Migrants on Activist Pilgrimage Dodge Police, Gangs Across Mexico

Latin Dispatch News, 4/30/2015

Photo by Levi Vonk
Photo by Levi Vonk

Ciudad Tecún Umán is sweltering. All of the town’s households and its handful of ramshackle cantinas still use wood-burning stoves, their sweaty attendants braving the compounded afternoon heat. The smoke trails out into the few dusty streets, unpaved, potholed and barely stretching to the edge of the Rio Suchiate, which divides Tecún Umán and the rest of Guatemala from Mexico.

It was at the river that on March 24 a small group of migrants’ rights organizers launched the Viacrucis Migrante, an activist pilgrimage centered around Semana Santa (Holy Week) and the religious Mexican ritual of the “viacrucis,” in which worshipers reenact Jesus’ last steps before his crucifixion. Now in its fifth year, the Viacrucis Migrante serves as a platform for activists to highlight their grievances, as well as to give migrants direct access to reporters and scholars traveling with them.

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On Southern Border, Mexico Faces Crisis of Its Own

07/19/14 The New York Times

shutterstock_54084691For years, Mexico’s most closely watched border was its northern one, which generations of Mexican migrants have crossed seeking employment and refuge in the United States.

But the sudden surge of child migrants from Central America, many of them traveling alone, has cast scrutiny south, to the 600-mile border separating Mexico and Guatemala.

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Stowaways Are Stranded in Mexico by Train Ban

Train Tracks by HeraldicosNY Times, 5/10/14

Hundreds of Central American migrants trying to make their way to the United States have been stranded in Mexico in recent weeks after the freight-train line they ride — labeled the Beast — began enforcing a ban on stowaways, migrant advocates say. The migrants, often desperate to leave poverty and crime in their home countries, brave riding atop the train cars, activists say, and are prey to criminals who have been accused of rape, robbery and murder.

Many of the migrants have ended up in already crowded shelters, which have reported populations now swelling beyond capacity with men, women and children. Migrant activists say that once the migrants are stranded, they face a difficult decision of whether to return home or try the journey north by foot or car, leaving them vulnerable to criminal gangs and corrupt police along the way. Crew members of the railroad, which is featured in books and documentaries about the migration north, normally turn a blind eye to migrants scrambling to stow away on the trains.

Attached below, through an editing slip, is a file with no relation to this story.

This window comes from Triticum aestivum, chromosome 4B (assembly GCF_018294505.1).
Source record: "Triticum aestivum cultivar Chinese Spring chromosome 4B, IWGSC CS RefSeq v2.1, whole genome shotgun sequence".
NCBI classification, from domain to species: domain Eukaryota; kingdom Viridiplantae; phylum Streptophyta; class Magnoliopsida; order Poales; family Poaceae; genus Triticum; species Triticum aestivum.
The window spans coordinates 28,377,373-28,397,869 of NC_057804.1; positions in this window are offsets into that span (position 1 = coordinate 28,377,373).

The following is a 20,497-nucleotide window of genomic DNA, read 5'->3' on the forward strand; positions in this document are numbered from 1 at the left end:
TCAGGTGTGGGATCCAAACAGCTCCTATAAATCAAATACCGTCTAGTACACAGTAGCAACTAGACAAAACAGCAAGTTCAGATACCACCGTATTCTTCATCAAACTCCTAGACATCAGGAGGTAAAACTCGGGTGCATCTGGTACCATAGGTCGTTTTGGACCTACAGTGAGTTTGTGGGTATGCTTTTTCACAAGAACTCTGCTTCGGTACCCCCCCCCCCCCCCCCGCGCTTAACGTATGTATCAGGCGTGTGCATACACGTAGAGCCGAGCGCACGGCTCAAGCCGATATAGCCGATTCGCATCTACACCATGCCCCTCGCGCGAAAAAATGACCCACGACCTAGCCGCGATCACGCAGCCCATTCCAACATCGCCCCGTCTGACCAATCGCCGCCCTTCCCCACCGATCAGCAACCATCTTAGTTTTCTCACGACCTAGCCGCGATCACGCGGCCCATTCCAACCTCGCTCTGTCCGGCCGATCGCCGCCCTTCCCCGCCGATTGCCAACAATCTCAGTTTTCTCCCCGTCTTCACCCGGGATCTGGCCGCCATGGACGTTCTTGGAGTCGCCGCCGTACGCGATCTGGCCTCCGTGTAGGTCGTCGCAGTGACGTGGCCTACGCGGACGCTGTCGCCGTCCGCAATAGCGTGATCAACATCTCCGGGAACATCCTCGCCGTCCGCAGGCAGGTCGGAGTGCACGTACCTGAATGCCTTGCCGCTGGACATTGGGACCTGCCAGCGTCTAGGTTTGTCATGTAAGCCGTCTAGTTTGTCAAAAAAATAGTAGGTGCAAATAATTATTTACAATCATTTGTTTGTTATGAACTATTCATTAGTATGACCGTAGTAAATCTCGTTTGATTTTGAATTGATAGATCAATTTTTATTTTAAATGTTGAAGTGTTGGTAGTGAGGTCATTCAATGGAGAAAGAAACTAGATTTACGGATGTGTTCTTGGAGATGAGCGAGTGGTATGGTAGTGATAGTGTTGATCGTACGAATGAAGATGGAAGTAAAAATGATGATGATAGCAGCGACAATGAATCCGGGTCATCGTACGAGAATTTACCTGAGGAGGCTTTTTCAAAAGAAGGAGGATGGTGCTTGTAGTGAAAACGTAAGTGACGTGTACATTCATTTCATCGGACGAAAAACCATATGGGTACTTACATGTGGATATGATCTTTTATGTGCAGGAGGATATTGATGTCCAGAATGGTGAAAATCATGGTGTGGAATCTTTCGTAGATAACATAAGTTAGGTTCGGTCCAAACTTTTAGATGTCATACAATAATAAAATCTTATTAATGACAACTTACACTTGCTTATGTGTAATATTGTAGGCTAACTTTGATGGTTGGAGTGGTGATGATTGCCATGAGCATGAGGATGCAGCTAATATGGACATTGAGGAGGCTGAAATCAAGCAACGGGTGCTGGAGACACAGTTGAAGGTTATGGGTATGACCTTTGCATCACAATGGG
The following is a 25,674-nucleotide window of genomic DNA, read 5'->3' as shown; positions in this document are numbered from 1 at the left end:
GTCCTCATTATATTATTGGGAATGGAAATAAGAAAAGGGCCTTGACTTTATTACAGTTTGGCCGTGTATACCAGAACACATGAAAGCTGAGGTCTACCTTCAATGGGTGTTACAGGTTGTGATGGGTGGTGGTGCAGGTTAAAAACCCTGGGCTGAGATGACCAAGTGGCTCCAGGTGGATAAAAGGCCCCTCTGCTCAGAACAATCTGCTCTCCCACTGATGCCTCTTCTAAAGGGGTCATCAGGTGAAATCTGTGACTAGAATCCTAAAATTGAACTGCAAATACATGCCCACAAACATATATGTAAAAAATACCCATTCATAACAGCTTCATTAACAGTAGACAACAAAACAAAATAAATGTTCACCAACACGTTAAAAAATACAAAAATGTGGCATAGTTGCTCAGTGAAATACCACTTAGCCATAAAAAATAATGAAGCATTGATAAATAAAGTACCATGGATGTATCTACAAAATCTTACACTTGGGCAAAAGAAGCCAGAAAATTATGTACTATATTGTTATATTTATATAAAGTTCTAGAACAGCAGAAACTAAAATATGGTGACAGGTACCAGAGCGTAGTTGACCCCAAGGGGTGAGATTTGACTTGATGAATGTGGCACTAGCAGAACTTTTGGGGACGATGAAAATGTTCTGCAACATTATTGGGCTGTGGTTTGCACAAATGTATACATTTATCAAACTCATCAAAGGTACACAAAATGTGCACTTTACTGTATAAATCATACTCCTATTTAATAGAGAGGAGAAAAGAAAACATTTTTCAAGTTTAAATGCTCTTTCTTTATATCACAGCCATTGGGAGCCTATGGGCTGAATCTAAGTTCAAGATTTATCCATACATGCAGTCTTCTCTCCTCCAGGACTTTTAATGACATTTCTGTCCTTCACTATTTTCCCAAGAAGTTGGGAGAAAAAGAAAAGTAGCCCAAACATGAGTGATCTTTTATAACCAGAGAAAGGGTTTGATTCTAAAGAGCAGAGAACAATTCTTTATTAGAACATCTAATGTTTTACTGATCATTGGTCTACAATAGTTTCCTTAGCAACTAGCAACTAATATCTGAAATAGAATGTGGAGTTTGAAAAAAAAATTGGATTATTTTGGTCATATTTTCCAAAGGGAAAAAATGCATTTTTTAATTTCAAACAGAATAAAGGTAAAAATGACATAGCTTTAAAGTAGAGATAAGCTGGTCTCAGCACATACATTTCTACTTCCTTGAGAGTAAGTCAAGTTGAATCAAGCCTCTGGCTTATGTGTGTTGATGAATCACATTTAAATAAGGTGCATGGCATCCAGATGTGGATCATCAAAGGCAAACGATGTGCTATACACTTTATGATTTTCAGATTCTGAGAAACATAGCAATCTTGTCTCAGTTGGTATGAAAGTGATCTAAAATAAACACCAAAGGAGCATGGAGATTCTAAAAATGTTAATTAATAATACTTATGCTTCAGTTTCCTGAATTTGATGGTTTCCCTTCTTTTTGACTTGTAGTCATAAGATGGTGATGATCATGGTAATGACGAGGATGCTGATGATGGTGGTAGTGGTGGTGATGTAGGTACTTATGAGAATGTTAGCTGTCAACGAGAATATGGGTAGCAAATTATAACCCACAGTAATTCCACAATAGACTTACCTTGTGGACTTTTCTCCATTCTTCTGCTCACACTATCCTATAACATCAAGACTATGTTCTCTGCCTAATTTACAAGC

But after the southern Mexico state of Veracruz filed a lawsuit last month accusing the railroad of complicity in the violence on the trains, the train operators began banning the stowaways, migrant advocates said. The train line is run by Ferrosur and Kansas City Southern de Mexico. According to activists, train cars overloaded with migrants have been unhitched and left idle, and the train has skipped stops where scores of migrants waited.

Another rail line known for carrying Central American migrants continues to allow migrants on board, according to human rights activists who advocate Mexico’s granting of travel permits so the migrants can freely head north in better conditions.

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Mexican Authorities Detain 300 Central American Migrants Near Southern Border

mexican immigrantLatin Times, 5/1/14

Animal Politico reports that around 300 undocumented Central American migrants were arrested on Wednesday during a joint operation carried out by Mexico’s immigration agency in tandem with federal and state police in the southern state of Tabasco, near the Guatemalan border. The migrants were part of at least a thousand others bound for the United States who found themselves stranded last week in Tabasco and Chiapas states. Personnel with the cargo train lines which migrants often use to hitchhike north had kept the group from climbing on because of a suit filed on April 1 by the state of Veracruz against two train companies. La Jornada writes that most of the detained group were from Honduras.

Kansas City Southern and Ferrosur, said the attorney general’s office of Veracruz in the suit, was putting the lives of migrant hitchhikers — who often number several hundred per day — in jeopardy by making unplanned stops so that bandits can board. The office accused the companies of “presumed responsibility for action or omission in unlawful acts and violations of human rights against migrants.” Advocates have long claimed that the cargo trains’ operators collaborate with the Zetas and the small-time bandits who work for them to collect “taxes” from riders on the lines collectively known as “La Bestia.”

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What Should Investors Know About Security Issues On Mexico’s Other Border?

Centroamerica_politicoForbes, 3/31/14

The triangle of El Salvador, Guatemala and Honduras is now considered to be the most violent non-war zone on the planet. San Pedro Sula, Honduras, was the most violent city in the world in 2012, recording more than three murders a day.

Guatemala City has also emerged as one of the region’s most violent. Between 2008 and 2012, more than 24,000 murders took place there. A similar dynamic of street violence and homicides has taken root in El Salvador, the home base of the Maras.

By contrast, in Chiapas during 2010 and 2011 fewer than 200 murders a year were reported. The number nearly doubled in 2012 to 392, but that’s still much lower per capita than the number reported in Mexican cities such as Ciudad Juarez and Acapulco, or even U.S. cities such as Chicago and New York.

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